• Doris Graham

    November 18th, 2013 at 8:16 PM

    I have had a beautiful shrine to my son Eric for 8 years now. It makes me feel like he’s still in the house.
    Works for me:)

  • Mae M

    November 30th, 2013 at 7:46 PM

    I posted #15 .
    Today, I am creating an indoor shrine in my kitchen. My daddy spoke to men in calling me a nickname I hadn’t heard in years. “Miss Hollywood”. I didn’t know he was dead. It was about six hours after his death, I hear him in my kitchen as I am cutting several kinds of fruit.
    Our son was reburied and his stillborn brother has a grave marker next to him. My husband and I will buy a marker for us.
    After that with my daddy, I am happy. He didn’t forget to speak to me over 900 miles from where he died.
    Thank you.

  • Karla H

    December 1st, 2013 at 12:37 PM

    I think that is beautiful and I am so glad for you that your daddy sent you that message. I have heard many stories like this, though not everyone is fortunate to receive such a message. Though I believe that signs and messages can be all around us if we are open to them and we are looking.
    Love to you and your family~

  • Klh

    August 19th, 2015 at 2:44 PM

    I created a “shrine” for a loved one. I didn’t realize I did until I “opened” my eyes and everything I had of her was set up nice and neat in my closet? Like a display… I feel very depressed and anxious most of the time. Anyone with any advice or anything at all.

  • kiara

    November 28th, 2015 at 4:50 PM

    My baby brother passed away last year and my grandma passed away a few weeks ago. I’m making a shrine at both my moms and my dads house to honor them both. It still hurts and the pain doesn’t go away. It doesn’t get better either so I’m hoping the shrines will help me cope.

  • Cynthia

    February 1st, 2016 at 10:25 PM

    Klh, how are you doing? It has been just under 2 months since the loss of my son and I am not doing well, either. I am going to get therapy and go to a grieving group. I hope you are finding some peace or finding a space for the grief .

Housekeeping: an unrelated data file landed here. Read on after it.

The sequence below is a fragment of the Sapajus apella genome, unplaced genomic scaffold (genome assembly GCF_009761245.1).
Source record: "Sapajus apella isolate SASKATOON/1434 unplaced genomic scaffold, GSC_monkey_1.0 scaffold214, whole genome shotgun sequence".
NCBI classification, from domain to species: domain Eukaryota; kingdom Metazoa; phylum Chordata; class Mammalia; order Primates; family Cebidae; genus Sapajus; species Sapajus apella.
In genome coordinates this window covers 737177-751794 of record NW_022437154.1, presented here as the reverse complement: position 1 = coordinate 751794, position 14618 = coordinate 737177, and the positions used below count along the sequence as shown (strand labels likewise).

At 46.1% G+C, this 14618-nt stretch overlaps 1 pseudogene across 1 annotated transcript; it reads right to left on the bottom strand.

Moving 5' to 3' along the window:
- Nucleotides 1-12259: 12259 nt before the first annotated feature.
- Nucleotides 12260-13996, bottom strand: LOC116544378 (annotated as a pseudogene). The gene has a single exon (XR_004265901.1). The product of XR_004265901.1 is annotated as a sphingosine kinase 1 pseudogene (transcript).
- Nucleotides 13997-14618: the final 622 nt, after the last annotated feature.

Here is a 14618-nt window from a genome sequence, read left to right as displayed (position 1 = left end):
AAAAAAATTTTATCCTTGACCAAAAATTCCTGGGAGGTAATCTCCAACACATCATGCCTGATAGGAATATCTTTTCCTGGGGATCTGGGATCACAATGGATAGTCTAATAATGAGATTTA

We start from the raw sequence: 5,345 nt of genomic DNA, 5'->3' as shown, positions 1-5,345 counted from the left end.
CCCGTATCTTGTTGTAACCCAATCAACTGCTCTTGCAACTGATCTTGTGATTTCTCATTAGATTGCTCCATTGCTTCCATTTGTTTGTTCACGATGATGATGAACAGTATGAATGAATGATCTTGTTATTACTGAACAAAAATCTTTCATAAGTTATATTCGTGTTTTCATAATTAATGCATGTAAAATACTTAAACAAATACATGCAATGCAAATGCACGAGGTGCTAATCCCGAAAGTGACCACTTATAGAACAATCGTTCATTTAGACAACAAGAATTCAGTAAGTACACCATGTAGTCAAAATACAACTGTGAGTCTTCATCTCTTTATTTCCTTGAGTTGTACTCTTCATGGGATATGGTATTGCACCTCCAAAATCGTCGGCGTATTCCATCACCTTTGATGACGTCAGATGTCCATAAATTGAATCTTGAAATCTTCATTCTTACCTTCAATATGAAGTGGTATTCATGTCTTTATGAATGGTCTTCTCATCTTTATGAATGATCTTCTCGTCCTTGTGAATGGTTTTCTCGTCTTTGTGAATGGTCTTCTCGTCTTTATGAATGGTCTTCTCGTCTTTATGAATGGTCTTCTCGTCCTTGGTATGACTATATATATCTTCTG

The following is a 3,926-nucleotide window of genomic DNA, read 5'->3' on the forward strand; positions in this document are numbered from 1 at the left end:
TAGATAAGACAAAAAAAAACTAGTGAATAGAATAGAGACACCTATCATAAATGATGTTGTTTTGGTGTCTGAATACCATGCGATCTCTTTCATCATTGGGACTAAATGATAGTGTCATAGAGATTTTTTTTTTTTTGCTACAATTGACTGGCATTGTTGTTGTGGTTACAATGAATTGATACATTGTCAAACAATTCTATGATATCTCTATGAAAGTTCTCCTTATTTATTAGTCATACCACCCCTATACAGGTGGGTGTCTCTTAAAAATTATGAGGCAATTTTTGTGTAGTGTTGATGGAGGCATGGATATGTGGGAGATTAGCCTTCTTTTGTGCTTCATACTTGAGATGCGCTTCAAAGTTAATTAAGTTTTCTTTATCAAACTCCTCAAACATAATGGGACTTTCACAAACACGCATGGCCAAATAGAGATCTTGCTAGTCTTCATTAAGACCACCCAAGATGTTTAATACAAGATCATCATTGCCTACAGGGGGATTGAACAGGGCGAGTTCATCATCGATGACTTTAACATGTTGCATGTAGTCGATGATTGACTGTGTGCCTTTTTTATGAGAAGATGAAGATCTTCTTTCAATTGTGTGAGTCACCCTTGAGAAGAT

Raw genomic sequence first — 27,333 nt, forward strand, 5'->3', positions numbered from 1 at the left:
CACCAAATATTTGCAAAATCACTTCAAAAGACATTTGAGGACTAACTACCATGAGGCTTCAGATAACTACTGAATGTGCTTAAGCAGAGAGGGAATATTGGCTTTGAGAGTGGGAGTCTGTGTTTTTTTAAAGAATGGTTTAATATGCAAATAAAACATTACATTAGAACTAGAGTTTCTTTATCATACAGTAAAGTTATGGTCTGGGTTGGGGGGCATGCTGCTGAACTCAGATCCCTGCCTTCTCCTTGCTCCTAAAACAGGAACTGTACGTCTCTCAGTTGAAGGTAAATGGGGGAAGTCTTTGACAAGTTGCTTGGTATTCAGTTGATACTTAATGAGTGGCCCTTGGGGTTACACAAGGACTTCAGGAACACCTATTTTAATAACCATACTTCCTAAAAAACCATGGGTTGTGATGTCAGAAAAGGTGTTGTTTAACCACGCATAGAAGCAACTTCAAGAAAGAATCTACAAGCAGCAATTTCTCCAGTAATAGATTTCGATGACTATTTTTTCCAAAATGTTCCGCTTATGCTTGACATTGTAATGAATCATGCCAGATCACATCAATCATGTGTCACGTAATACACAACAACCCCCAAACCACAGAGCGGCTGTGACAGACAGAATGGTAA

Great article. So helpful.

  • Cynthia

    February 1st, 2016 at 10:27 PM

    Kiara, I hope you are healing as well after the loss of your grandma and baby brother. I know sometimes the siblings and grand-relations get overlooked with grieving. I send my condolences in case you see this again.

  • Mary

    September 28th, 2016 at 10:16 AM

    I had an alter with my grandma,mother and,most recent uncle, all on my mother side. My daughter and husband complained not in a harsh way not about my mother but about the rest of them because I wasn’t treated well by them. They think that I should let them be and just remember them when visiting their grave. I should only keep my mothers’picture with my religious memorabilia. I will feel better if I do that. What do you think? Mary


  • pam

    February 5th, 2018 at 7:39 PM

    My sister just lost her adult son who was living with her. She is inconsolable. Her pain is so great I cannot put it in words. I am trying to think of any way to help her, but I know her road will be long and difficult. Thank you for this site which gives a lot of information on shrines which I will share with her.

  • Cynthia

    February 7th, 2018 at 9:59 PM